It’s a top-of-mind concern for Fraser CEO Diane Cross. “The greatest challenge is finding staff who are willing to provide daily cares such as toileting, bathing, medication administration, etc. for less than they can earn at a grocery store checkout,” she says. It doesn’t help that the Fraser human resources department is located next door to a grocery store that pays $14 per hour.

On the autism spectrum we find people like Temple Grandin who live alone, work, and travel. But people like Emmett Pattee, whom I recently wrote about, need round-the-clock care to ensure they are safe and content. And then there are youngsters who need to learn about reciprocal play and appropriate playground behavior – and so much more. It takes a person with special skills and temperament to work effectively with people with special needs.

So the worry shifts to supply and demand. Will there be enough people who want to work with clients Fraser has served for more than 70 years? Will the supports remain intact for both the little people Fraser diagnoses and treats and the aging population it serves?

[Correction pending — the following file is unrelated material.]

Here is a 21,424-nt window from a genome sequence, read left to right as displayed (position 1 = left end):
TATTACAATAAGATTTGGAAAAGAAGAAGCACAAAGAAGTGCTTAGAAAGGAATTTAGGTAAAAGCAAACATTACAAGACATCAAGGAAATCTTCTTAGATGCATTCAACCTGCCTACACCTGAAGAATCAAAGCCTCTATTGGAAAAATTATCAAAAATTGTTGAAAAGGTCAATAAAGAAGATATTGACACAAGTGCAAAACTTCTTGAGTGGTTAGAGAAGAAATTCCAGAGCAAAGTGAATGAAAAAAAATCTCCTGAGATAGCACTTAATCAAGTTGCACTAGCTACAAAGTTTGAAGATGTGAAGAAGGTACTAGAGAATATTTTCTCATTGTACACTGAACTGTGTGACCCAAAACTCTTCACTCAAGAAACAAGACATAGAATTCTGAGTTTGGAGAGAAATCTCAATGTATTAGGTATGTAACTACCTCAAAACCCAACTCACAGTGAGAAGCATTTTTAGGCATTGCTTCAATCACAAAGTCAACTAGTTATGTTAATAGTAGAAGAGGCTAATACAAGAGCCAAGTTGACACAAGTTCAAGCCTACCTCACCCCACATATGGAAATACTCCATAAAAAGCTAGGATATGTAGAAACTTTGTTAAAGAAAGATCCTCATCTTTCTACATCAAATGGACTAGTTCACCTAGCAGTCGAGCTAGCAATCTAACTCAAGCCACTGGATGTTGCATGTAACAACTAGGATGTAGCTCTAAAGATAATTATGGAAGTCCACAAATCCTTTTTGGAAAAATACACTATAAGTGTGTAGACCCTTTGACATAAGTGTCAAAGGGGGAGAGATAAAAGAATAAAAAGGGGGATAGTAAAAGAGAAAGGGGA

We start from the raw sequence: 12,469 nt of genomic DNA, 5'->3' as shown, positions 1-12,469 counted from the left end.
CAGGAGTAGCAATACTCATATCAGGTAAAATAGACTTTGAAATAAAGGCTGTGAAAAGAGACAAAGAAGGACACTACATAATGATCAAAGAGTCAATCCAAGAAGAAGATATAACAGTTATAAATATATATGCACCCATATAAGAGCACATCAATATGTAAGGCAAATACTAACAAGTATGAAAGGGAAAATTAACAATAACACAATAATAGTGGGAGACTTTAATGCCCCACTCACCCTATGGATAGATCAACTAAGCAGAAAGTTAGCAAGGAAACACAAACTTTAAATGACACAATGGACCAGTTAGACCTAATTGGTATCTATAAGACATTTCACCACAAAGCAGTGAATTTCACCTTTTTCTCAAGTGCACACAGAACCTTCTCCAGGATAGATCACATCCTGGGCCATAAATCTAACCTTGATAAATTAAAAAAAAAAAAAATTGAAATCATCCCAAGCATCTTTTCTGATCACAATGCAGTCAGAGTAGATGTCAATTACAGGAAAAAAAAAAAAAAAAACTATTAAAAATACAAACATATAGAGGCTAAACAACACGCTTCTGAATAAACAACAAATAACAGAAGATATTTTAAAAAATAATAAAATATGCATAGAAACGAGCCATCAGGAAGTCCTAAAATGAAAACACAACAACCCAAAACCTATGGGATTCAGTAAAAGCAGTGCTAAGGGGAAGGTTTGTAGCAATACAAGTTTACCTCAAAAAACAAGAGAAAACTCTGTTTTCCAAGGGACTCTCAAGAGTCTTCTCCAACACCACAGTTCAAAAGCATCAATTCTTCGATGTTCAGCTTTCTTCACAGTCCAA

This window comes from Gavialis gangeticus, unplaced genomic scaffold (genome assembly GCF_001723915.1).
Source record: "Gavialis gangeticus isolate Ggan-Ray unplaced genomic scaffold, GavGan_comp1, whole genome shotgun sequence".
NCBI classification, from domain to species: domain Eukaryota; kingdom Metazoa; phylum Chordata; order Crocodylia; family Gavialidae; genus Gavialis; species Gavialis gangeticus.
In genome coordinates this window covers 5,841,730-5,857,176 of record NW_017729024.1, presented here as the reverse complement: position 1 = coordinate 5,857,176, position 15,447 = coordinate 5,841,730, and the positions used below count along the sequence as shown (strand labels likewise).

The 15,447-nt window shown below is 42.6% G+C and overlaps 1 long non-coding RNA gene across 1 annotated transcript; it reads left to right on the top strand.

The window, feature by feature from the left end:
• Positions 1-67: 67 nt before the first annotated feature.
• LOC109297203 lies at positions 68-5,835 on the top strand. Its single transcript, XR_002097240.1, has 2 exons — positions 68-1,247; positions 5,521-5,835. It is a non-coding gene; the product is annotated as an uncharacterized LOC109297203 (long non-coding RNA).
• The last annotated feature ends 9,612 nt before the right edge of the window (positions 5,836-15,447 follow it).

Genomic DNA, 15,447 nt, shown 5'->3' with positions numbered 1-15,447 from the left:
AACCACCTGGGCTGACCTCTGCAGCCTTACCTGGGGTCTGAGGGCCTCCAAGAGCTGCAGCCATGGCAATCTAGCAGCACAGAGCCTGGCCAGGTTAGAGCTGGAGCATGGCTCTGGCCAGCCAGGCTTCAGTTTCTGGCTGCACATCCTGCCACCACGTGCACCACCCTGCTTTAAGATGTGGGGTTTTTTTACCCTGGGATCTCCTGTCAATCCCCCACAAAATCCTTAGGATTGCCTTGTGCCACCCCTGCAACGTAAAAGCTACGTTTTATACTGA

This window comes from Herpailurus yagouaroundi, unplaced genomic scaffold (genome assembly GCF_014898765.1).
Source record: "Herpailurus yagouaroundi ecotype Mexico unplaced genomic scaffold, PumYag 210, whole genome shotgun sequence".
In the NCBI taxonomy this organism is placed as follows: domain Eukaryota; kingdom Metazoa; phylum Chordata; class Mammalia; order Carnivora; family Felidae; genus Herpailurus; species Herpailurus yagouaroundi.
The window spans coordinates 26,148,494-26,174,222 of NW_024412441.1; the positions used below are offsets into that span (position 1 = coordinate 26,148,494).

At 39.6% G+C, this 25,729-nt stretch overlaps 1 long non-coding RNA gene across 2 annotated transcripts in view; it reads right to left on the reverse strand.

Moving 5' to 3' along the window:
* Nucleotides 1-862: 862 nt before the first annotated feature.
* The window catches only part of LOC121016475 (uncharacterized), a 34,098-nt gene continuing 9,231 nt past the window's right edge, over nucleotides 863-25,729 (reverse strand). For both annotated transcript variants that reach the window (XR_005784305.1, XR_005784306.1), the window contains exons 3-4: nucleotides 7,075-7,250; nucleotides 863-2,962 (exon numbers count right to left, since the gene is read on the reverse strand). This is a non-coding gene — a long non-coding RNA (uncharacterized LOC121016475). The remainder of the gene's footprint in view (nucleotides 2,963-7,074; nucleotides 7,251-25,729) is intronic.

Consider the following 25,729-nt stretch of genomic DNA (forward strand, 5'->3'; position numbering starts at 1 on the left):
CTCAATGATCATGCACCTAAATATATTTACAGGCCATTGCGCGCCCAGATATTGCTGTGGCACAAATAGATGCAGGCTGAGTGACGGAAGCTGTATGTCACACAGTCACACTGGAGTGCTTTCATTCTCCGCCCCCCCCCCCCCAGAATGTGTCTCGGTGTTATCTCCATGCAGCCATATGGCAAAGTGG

Providers must follow complex regulations prescribing how they can pay staff. Families are prohibited from incentivizing the workers who connect with our loved ones. We can pay a bonus to our newspaper carrier but not to the person who provides critical services to ones we hold dear.

Parents live in dread and anticipation that a treasured worker will move up or move on – because he must. That’s a big deal when you have a little one who screams if mom deviates from the standard route to McDonald’s to purchase the chicken nuggets that are his only protein source. It’s a big deal for adults like my son who manage the unsettling uncertainty of life by asking, “How long will this (meeting), (meal), or (appointment) last? – and struggles to remain calm if it lasts longer than promised.